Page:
Water story

The plains of Alberta and Saskatchewan.

The wind, the sand, the pesticides are coming at me, head on at 40km/hour. The dryness of the land dries my mouth, my eyes and hits my lungs.

I am thirsty, there is no water here. The small lakes are filled with minerals from the soil and chemicals from man to satisfy a material thirst for which we are all responsible.

I resist and continue to drive against the wind to get to the next gas station. Here I am not self-sufficient, but rather dependent for a proper drink.

Since I am in the plains, I make sure I have my 5 litres of water in the morning when I leave. I can’t carry more than that. I have to consider what stops I will make in small villages. Some of them don’t have a grocery shop or gas station. I am in a desert…

Ten kilometres separate me from the next gas station and I can’t get there anymore, the wind is slowing me down, the intense heat is dehydrating me and the sun that burns me doesn’t want to go to sleep and let me cool off. It’s 7pm, I look for shade, but there are no trees. So I rush on, exhausted, and hope to arrive before the closing of this gas station, otherwise I won’t have any water.

I see a mini lake, but I don’t dare to drink from it… A ring of salt surrounds it and all these fields full of pesticides slow me down.
Here, most of the inhabitants do not drink tap water.

The beauty of the plains that brings me inner peace is also violent and exhausting. I have been fighting for some time with this wind that does not turn. I resist, an overwhelming loneliness takes hold of me.

Today the weather will change.
It is announced, snow, wind and sub-zero temperature.

As I progress through these linear landscapes, I am almost tempted to believe, as some do, that the Earth is indeed flat!
But the Sun reassures me that tomorrow will be here, but not quite the same… Like the revolution of my wheels in front of endless landscapes. Like the ephemeral wishes that we make day after day…


In these conditions, daily life is a challenge in itself. Every morning I pack my bags and every evening I make a camp to spend the night. My body works continuously to provide for my basic needs. It also works to keep me going. Hydration is a vital need, it plays an important role in maintaining my energy. I can’t afford to be dehydrated.

Taking minerals (ionic trace elements) is highly recommended for maintaining hydration; it helps with tissue formation and muscle function.

The SteriPen

To treat my water I use a UV lamp system commonly known as SteriPen. This kills bacteria, protozoa and viruses by 99%.
A simple and effective system for a trip of several months. But you need to have water sources on the way. This system has been perfect so far; except here with the limited accessibility to water and especially polluted water, as this system does not remove the chemicals accumulated over time.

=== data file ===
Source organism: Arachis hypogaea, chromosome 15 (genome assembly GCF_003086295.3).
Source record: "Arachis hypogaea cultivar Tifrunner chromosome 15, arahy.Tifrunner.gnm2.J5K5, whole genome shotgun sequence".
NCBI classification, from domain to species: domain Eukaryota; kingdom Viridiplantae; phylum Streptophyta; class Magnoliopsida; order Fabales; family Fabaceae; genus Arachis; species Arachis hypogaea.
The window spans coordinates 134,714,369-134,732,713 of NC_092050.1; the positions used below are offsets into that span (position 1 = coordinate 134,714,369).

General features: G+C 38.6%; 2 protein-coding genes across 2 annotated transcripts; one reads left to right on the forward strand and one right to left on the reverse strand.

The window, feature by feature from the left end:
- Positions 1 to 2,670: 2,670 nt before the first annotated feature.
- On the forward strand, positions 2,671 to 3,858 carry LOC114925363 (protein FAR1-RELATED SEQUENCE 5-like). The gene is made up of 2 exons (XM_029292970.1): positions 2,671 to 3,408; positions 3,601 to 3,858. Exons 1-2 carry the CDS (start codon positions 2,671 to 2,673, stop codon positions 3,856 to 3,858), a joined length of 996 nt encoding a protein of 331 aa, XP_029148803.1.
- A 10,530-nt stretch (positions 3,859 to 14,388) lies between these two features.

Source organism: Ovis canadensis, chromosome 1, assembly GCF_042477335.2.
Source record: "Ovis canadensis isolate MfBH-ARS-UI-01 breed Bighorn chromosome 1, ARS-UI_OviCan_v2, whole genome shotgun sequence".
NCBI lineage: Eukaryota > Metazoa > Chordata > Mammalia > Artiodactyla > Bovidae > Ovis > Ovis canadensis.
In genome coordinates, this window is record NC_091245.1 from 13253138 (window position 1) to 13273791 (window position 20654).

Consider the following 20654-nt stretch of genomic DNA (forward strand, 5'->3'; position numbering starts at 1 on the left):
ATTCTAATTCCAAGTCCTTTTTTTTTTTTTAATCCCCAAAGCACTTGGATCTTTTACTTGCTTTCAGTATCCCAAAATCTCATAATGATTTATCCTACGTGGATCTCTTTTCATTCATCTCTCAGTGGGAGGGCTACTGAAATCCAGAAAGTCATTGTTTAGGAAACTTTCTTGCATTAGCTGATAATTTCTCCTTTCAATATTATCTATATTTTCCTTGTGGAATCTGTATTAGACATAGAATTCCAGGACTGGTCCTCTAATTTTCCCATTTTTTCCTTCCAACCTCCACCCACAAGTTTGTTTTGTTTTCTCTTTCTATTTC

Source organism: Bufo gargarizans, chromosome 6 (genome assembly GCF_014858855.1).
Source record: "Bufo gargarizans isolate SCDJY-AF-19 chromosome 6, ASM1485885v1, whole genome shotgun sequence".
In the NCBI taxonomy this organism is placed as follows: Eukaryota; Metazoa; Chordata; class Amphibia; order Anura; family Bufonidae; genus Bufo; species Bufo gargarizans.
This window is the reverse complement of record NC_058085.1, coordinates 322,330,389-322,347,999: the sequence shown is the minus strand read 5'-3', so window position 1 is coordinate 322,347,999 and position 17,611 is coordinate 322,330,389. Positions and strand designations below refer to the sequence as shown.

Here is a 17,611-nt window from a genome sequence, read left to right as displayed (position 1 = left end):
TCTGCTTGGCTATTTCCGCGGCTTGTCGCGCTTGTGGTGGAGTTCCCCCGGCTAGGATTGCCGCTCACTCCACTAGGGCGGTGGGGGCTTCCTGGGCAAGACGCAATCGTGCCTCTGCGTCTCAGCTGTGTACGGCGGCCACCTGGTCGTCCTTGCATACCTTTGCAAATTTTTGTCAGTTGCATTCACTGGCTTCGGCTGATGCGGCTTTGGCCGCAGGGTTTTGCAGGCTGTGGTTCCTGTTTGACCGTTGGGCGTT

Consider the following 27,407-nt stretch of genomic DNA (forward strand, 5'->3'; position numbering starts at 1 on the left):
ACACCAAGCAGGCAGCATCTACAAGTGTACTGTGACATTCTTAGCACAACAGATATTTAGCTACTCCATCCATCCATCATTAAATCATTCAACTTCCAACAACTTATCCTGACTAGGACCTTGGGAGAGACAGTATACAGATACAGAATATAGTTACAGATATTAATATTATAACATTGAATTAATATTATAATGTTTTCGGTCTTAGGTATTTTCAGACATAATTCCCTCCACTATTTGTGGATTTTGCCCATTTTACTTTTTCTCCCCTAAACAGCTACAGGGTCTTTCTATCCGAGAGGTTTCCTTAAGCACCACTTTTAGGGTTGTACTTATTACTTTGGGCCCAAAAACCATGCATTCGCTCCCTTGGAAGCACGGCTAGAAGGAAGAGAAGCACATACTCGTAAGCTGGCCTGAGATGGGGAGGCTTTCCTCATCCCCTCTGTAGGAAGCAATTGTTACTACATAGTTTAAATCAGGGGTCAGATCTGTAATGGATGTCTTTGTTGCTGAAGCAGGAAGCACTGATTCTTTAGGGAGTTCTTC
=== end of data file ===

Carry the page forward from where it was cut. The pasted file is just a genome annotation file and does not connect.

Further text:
From top to bottom

Everything that goes up must come down.

We were at Lake Louise…
239 km from Jasper on the Glacier Road.
A park warden informed us that it would be impossible to sleep in a wilderness campground in the national park. We didn’t like it but the campsites were closed because it was too early in the season. No choice, especially as a recently awakened mother grizzly is prowling around and our food would be a perfect target!

In Bear Country

We are in the transition from winter to spring. The bears are waking up from their sleep and are also in a new cycle. The wake-up call is brutal and they still haven’t had their first morning coffee! We must therefore be vigilant to avoid a potential encounter.

Sleeping in the woods, with animals…

When travelling, every constraint can become an opportunity.
Our solution: rent a car to Edmonton. We can still enjoy the nature and the national park and we can do some hiking and rest our tired muscles.

So here I am, hiking in Jasper. After my head injury, hiking in the high mountains was impossible for me, as the altitude was unsettling. I felt strong and ready to attempt this 2200m mountain. The happiness of climbing a mountain was coming back to me! I am here, I am succeeding! I undertook the climb. My symptoms had disappeared! Step by step I climbed, step by step the happiness of success permeated my being!

Promising mountains

Suddenly, I can’t go on, I’m shaking…
I feel the symptoms of 3 years ago coming back! I don’t want to experience this weakness again! I am afraid, I am still shaking, I have no balance… a step forward is endless… The summit is there and I want to reach it. I resist and continue even though I am afraid to stay in this state. There is a mixture of happiness and pride at having managed to get so high and despair at the return of the symptoms.

Threatening sky and crowing

1800 metres. How come I can’t go any further, how come my body is resisting, how come my head has no control over anything? And this mountain, so threatening, doesn’t allow me to take a false step…
My travel partner is worried and has to help me to get down safely. I am now back down to 1000 metres; my loss of balance is fading and I am regaining my inner stability.

From the summit to the coulée

Fatigue set in and a few days’ break in Edmonton would be much appreciated. The abrupt transition from the mountains to the plains was necessary…

End of the dream day…

I open the door of this small hotel room… Tears are running down my sunburnt cheeks! The symptoms are back… Half of my head is numb and I am shaking! A rest here will do me a lot of good. I hope that the plain will bring me a salutary lull…

Plains, sweat & dust

Would the spirit of the Bear, encountered in the heights, come to signify to me the need to pull myself together and set up more appropriate limits to assert my personal space and a new rhythm for my peregrinations?

I will have the Plains to answer…

Accompanied by my shadow